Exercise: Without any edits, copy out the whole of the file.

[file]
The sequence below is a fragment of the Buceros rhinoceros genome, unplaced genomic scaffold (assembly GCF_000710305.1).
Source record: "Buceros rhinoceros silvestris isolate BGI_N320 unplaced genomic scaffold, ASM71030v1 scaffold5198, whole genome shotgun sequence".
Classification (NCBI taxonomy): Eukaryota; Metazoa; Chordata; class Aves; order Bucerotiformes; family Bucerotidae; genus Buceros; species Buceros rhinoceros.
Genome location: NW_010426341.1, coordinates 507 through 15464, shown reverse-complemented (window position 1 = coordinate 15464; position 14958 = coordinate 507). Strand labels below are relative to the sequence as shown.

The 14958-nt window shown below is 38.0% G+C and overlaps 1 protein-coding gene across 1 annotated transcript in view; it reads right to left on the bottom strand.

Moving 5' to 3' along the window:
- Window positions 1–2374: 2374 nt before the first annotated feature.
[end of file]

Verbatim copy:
The sequence below is a fragment of the Buceros rhinoceros genome, unplaced genomic scaffold (assembly GCF_000710305.1).
Source record: "Buceros rhinoceros silvestris isolate BGI_N320 unplaced genomic scaffold, ASM71030v1 scaffold5198, whole genome shotgun sequence".
Classification (NCBI taxonomy): Eukaryota; Metazoa; Chordata; class Aves; order Bucerotiformes; family Bucerotidae; genus Buceros; species Buceros rhinoceros.
Genome location: NW_010426341.1, coordinates 507 through 15464, shown reverse-complemented (window position 1 = coordinate 15464; position 14958 = coordinate 507). Strand labels below are relative to the sequence as shown.

The 14958-nt window shown below is 38.0% G+C and overlaps 1 protein-coding gene across 1 annotated transcript in view; it reads right to left on the bottom strand.

Moving 5' to 3' along the window:
- Window positions 1–2374: 2374 nt before the first annotated feature.